Sci­en­tists de­velop new way of iden­ti­fy­ing HIV in the brain

Daily Trust - - HEALTH - By Olayemi John-Men­sah

Sci­en­tists at Uni­ver­sity Col­lege London (UCL) have de­vel­oped a way to use MRI scans to help iden­tify when Hu­man Im­mun­od­e­fi­ciency Virus (HIV) is per­sist­ing in the brain de­spite ef­fec­tive drug treat­ment.

The study, pub­lished in Clin­i­cal In­fec­tious Dis­eases and funded by Well­come, shows that pa­tients can have HIV in the brain even when the dis­ease is kept un­der con­trol by treat­ment.

HIV is a virus that at­tacks the immune sys­tem, the body’s nat­u­ral de­fense sys­tem. With­out a strong immune sys­tem, the body has trou­ble fight­ing off dis­ease. White blood cells are an im­por­tant part of the immune sys­tem.

A se­nior au­thor at UCL In­fec­tion and Im­mu­nity, Prof. Ravi Gupta, stated that they had ef­fec­tive treat­ments for HIV/ AIDS which of­ten led to de­men­tia and other prob­lems in the brain adding “thank­fully this is less com­mon now that we can treat HIV, but up to half of HIV pa­tients still re­port cog­ni­tive prob­lems.”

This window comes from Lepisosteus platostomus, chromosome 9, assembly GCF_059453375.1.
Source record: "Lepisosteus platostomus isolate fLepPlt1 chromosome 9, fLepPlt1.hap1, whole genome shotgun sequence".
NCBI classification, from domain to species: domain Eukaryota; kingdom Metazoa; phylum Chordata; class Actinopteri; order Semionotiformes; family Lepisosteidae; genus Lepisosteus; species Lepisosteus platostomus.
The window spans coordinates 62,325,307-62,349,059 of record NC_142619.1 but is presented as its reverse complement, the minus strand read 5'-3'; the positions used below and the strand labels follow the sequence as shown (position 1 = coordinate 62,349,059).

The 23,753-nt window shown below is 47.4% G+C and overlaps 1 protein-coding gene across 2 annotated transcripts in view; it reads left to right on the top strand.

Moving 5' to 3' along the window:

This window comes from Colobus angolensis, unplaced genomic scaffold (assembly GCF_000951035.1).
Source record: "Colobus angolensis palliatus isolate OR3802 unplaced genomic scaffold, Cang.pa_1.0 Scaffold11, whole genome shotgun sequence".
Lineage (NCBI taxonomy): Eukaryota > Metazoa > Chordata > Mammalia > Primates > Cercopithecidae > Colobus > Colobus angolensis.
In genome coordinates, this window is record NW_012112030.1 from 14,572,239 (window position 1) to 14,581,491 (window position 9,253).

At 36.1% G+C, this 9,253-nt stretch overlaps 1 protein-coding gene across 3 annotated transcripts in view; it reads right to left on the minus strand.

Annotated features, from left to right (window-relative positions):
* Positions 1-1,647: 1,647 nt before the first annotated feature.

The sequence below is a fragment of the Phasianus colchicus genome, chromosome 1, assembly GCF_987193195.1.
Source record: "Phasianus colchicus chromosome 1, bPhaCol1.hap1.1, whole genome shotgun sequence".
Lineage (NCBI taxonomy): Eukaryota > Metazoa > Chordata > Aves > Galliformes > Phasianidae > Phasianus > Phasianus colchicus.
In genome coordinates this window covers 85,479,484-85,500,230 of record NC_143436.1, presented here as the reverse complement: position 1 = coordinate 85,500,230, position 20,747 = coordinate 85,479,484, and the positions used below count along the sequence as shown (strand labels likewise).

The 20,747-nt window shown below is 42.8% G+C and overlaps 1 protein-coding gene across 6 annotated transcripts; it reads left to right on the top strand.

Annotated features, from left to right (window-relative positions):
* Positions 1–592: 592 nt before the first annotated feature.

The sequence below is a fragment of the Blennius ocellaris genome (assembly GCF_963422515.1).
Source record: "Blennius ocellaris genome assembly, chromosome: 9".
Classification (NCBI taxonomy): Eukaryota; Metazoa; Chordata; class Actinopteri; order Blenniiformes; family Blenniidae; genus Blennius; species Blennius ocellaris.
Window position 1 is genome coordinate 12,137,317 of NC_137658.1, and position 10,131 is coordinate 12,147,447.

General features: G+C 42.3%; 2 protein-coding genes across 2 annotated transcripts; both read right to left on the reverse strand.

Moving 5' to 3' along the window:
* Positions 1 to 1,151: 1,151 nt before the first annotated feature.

He said: “We see ev­i­dence that HIV has spread to the brain in around 10 to 15 per­cent of these pa­tients, but in most cases the symp­toms are down to other causes. At the mo­ment we have to per­form a lum­bar punc­ture to con­firm this, which in­volves in­sert­ing a nee­dle into the back to draw out the spinal fluid and test it for HIV. This is quite an in­va­sive pro­ce­dure that re­quires pa­tients to stay in hos­pi­tal for sev­eral hours. Our new study shows that MRI scans could help to iden­tify high-risk in­di­vid­u­als for fur­ther fol­low-up tests.”

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